Severity: Critical Alert

Entry/Exit: Authorities in Kuwait extend closure of government institutions through May 31 and expand existing curfew hours due to COVID-19.

This alert affects Kuwait

This alert began 20 Apr 2020 19:49 GMT and is scheduled to expire 31 May 2020 23:59 GMT.

  • Incident: Restrictions
  • Location(s): Nationwide (map)
  • Time Frame: Through May 31
  • Impact: Increased security, travel and business disruptions

Kuwaiti authorities extended the closure of government institutions and private agencies through the end of May as part of their efforts to slow the spread of coronavirus disease (COVID-19). Authorities also expanded the nationwide curfew to 16 hours per day from 1600 to 0800. The new curfew hours will supersede the previous curfew hours of 1700-0600 and will enter into effect on the first day of Ramadan, which will begin April 23 or 24, depending on the first sighting of the lunar crescent.

Authorities previously imposed a full lockdown on Mahboula district in Ahmadi Governorate and Jeleeb Al-Shuyoukh town in Farwaniyah Governorate from April 6 for a period of at least two weeks.

Individuals who are found in violation of the orders could face jail terms of up to three years and fines. The move follows an earlier indefinite suspension of all commercial flights to and from Kuwait effective March 13. Flight arrivals will be limited to Kuwaiti nationals and cargo planes. Cargo flights will remain operational.

Schools and universities will remain closed until Aug. 4. Authorities have also banned Kuwaiti citizens from meeting in restaurants, cafes, and commercial centers. Additional preventive restrictions and travel restrictions remain likely, depending on the evolution of disease activity in the coming days and weeks.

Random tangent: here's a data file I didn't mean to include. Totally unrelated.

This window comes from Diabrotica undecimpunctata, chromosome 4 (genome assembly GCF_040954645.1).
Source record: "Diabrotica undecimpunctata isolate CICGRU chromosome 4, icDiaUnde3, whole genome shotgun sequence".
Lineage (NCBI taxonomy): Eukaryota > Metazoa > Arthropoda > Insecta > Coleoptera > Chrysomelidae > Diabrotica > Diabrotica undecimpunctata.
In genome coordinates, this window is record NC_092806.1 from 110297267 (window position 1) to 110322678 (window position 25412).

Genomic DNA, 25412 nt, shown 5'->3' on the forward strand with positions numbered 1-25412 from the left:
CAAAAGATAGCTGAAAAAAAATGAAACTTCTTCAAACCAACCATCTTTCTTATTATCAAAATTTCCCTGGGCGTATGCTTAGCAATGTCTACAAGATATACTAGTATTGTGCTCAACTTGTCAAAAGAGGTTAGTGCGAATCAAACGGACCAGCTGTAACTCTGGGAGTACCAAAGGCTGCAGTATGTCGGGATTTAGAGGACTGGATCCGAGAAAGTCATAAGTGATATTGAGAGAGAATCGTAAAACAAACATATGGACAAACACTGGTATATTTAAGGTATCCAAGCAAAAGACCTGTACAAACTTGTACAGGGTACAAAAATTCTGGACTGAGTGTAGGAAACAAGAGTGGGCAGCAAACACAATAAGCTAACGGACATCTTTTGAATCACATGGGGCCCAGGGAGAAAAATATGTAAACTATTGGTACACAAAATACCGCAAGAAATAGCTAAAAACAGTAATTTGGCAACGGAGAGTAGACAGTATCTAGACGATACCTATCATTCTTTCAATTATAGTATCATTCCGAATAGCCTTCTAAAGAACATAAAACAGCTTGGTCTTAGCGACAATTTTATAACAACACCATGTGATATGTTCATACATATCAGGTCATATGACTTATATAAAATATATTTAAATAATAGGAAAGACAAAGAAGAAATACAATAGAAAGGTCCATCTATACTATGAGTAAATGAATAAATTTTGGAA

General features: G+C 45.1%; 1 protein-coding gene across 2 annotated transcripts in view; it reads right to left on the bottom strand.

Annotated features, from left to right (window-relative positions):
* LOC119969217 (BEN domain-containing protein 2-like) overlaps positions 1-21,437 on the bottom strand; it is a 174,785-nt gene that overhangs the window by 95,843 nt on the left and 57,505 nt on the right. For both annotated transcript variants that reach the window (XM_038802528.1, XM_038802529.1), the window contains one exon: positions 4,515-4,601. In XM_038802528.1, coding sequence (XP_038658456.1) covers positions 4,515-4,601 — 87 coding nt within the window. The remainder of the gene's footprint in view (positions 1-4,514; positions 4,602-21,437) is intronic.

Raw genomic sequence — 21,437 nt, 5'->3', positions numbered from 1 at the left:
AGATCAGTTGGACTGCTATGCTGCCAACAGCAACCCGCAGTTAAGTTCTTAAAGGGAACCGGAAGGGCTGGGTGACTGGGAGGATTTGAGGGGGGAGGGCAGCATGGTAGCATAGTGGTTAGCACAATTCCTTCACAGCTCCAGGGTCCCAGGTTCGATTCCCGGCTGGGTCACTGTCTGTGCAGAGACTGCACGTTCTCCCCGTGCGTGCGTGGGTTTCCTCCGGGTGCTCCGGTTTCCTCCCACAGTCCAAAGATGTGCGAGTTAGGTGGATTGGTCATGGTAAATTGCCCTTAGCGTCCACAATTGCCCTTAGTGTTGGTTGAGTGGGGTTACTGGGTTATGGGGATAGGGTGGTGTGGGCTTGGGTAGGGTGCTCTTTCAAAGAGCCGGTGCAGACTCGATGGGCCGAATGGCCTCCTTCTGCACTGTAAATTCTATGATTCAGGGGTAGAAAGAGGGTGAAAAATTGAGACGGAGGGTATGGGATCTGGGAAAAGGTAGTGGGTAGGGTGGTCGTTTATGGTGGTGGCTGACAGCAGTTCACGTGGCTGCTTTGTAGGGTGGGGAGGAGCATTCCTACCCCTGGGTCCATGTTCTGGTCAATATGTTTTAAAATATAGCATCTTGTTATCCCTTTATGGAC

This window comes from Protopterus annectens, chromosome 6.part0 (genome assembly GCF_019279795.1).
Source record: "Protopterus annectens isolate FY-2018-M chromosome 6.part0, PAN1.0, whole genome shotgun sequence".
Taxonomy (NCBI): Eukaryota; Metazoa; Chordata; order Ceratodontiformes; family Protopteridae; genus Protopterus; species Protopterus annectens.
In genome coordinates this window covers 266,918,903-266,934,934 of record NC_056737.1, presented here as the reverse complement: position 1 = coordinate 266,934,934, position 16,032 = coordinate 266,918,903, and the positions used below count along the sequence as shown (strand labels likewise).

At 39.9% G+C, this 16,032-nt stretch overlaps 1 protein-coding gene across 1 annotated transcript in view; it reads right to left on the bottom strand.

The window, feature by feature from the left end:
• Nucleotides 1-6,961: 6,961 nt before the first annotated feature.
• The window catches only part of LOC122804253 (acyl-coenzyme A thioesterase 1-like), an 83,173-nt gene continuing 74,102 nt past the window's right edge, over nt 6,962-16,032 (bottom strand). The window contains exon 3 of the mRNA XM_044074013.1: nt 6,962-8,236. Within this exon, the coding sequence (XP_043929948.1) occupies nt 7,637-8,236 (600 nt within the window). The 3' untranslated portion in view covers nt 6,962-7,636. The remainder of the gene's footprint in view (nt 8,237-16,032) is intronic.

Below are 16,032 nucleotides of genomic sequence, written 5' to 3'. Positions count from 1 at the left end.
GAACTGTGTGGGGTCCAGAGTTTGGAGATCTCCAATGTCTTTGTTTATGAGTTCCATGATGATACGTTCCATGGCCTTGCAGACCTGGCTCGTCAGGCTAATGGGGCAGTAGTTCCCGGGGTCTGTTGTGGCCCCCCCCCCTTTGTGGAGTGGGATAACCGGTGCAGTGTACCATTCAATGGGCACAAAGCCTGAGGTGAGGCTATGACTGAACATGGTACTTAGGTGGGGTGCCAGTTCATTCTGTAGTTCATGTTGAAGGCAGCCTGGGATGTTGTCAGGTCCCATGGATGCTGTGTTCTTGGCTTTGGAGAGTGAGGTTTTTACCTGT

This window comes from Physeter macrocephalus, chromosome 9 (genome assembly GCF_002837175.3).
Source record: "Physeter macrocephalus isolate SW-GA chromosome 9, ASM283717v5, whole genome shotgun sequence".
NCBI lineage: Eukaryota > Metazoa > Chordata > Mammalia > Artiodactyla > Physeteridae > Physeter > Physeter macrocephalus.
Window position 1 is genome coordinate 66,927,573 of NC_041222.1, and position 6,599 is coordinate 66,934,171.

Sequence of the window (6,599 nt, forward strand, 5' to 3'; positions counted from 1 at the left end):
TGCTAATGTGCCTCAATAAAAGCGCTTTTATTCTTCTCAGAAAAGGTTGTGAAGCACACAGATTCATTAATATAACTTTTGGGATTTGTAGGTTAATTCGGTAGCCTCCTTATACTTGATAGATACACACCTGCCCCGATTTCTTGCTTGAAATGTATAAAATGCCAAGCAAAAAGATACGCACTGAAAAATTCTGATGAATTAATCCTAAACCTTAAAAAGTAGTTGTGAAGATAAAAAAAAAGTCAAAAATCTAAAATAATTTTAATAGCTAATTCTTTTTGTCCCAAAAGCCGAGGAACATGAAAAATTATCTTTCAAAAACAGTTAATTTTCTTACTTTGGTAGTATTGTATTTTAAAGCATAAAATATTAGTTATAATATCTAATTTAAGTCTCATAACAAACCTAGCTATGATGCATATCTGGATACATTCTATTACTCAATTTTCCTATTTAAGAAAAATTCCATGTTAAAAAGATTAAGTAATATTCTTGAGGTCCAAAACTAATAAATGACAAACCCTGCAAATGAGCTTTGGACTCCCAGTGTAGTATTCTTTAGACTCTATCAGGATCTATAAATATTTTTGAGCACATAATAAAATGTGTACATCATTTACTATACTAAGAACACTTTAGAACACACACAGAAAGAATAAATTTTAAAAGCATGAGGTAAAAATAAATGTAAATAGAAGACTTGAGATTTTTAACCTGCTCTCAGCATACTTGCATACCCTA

Background and Analysis
Kuwait's restrictions and preventive measures are similar to actions other governments are taking globally in response to the spread of COVID-19. COVID-19 is a viral respiratory disease caused by infection with the SARS-CoV-2 virus (previously known as 2019-nCoV). Symptoms occur 1-14 days following exposure (average of 3-7 days). These symptoms include fever, fatigue, cough, difficulty breathing, sometimes worsening to pneumonia and kidney failure - especially in those with underlying medical conditions. On March 11, the WHO declared the ongoing COVID-19 outbreak a pandemic.

Follow all official instructions. Abide by national health and safety measures. Reconfirm all travel arrangements. Consider delaying traveling if experiencing symptoms associated with COVID-19, as they may prompt increased scrutiny and delays. Liaise with trusted contacts for further updates and guidance. Maintain contact with your diplomatic representation. Ensure contingency plans account for further disruptive measures or extensions of current restrictions. Reconsider and reconfirm nonemergency health appointments. Plan for queues and delays at available shopping centers.

Emphasize basic health precautions, especially frequent handwashing with soap and water, or an alcohol-based hand sanitizer if soap and water are unavailable. Practice good coughing/sneezing etiquette (i.e., covering coughs and sneezes with a disposable tissue, maintaining distance from others, and washing hands). There is no evidence that the influenza vaccine, antibiotics, or antiviral medications will prevent this disease, highlighting the importance of diligent basic health precautions.

World Health Organisation (WHO):